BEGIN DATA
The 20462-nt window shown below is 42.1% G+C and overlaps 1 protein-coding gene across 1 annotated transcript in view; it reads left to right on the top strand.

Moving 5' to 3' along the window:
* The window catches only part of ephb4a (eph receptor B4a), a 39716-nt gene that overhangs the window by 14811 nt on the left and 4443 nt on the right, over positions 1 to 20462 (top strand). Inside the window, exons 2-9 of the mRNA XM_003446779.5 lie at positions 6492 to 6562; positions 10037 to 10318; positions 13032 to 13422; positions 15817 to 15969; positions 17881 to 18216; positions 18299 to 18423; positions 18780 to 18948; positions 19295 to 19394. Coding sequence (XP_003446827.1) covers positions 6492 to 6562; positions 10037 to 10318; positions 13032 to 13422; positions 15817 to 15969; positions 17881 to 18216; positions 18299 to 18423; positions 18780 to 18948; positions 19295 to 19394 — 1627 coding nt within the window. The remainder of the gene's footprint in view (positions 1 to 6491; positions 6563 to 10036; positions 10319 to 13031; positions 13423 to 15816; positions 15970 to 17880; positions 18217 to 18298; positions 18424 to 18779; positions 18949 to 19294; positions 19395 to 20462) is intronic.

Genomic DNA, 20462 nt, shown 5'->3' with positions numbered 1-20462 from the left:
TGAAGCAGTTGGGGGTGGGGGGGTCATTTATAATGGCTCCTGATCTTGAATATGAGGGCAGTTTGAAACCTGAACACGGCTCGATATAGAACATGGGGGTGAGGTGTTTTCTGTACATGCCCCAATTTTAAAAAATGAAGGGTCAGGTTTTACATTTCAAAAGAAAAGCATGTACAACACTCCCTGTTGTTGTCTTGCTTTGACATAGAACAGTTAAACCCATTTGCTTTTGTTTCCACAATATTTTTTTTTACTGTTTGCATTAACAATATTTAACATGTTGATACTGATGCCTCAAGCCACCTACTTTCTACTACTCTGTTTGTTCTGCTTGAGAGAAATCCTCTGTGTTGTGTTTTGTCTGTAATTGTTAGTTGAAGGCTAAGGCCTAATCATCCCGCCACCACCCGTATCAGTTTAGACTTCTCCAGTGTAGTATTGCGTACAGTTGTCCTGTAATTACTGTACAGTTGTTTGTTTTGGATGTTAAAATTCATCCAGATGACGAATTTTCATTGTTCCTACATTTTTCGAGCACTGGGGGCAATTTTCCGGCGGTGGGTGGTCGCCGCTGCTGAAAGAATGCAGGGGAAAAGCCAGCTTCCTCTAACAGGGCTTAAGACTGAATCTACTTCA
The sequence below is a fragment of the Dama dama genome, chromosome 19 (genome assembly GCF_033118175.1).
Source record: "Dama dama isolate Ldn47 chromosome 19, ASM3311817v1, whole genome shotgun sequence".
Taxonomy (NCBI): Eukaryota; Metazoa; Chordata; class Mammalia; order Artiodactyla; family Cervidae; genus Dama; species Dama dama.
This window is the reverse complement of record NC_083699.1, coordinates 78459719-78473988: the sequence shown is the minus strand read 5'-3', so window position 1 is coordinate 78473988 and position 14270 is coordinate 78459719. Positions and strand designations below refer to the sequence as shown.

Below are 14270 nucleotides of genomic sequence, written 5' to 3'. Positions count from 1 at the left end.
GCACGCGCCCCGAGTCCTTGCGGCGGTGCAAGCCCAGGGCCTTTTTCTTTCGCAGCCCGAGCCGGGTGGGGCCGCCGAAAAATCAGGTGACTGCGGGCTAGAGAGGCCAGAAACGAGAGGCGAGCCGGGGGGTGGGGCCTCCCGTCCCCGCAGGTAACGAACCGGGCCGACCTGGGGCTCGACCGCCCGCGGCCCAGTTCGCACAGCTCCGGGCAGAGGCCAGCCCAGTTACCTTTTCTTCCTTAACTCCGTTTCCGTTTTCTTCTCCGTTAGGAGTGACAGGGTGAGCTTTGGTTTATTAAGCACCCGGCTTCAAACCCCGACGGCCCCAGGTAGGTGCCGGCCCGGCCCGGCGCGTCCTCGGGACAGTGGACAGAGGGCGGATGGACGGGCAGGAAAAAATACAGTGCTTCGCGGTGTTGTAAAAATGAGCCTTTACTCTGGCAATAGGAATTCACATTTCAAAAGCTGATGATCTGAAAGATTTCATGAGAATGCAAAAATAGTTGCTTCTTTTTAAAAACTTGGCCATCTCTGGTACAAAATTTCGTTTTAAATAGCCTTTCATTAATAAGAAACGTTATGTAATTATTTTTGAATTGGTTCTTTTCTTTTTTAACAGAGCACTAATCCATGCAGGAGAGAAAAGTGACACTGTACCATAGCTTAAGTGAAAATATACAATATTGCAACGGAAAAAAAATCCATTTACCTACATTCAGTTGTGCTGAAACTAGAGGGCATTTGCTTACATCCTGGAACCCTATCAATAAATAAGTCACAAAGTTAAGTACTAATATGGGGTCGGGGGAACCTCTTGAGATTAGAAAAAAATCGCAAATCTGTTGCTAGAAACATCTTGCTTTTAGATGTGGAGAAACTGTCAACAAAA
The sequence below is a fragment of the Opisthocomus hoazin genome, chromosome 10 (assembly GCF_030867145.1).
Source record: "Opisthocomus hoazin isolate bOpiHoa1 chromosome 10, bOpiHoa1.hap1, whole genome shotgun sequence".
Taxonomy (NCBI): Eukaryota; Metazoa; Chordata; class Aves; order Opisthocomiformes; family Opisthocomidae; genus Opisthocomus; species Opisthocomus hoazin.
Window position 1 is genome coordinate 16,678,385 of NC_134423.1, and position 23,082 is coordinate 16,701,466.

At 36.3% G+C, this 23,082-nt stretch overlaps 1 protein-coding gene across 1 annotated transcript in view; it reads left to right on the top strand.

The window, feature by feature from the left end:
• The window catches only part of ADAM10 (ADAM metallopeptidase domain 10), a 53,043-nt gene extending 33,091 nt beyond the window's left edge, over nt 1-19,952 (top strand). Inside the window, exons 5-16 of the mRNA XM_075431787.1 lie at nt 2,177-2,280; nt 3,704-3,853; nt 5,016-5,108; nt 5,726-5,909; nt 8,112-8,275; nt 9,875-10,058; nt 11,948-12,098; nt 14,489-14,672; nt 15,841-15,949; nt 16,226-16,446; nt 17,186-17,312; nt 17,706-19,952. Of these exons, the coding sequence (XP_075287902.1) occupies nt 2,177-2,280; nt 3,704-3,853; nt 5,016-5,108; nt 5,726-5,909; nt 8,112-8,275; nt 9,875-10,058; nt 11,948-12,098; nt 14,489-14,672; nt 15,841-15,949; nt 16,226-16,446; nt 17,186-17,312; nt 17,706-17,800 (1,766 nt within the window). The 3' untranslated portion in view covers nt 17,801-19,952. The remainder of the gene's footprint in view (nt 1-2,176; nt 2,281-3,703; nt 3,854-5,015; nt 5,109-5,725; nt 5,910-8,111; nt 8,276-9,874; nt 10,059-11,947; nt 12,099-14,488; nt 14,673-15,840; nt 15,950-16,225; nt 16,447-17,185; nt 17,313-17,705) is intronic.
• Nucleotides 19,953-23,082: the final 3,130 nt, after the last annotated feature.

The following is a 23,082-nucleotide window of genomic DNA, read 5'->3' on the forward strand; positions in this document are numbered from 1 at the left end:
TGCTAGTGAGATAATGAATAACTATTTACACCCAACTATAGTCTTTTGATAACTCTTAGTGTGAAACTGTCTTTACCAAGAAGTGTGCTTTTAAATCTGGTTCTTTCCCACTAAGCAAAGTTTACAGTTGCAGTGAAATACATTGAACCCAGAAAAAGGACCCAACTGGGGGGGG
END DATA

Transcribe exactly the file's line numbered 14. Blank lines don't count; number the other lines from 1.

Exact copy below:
Taxonomy (NCBI): Eukaryota; Metazoa; Chordata; class Aves; order Opisthocomiformes; family Opisthocomidae; genus Opisthocomus; species Opisthocomus hoazin.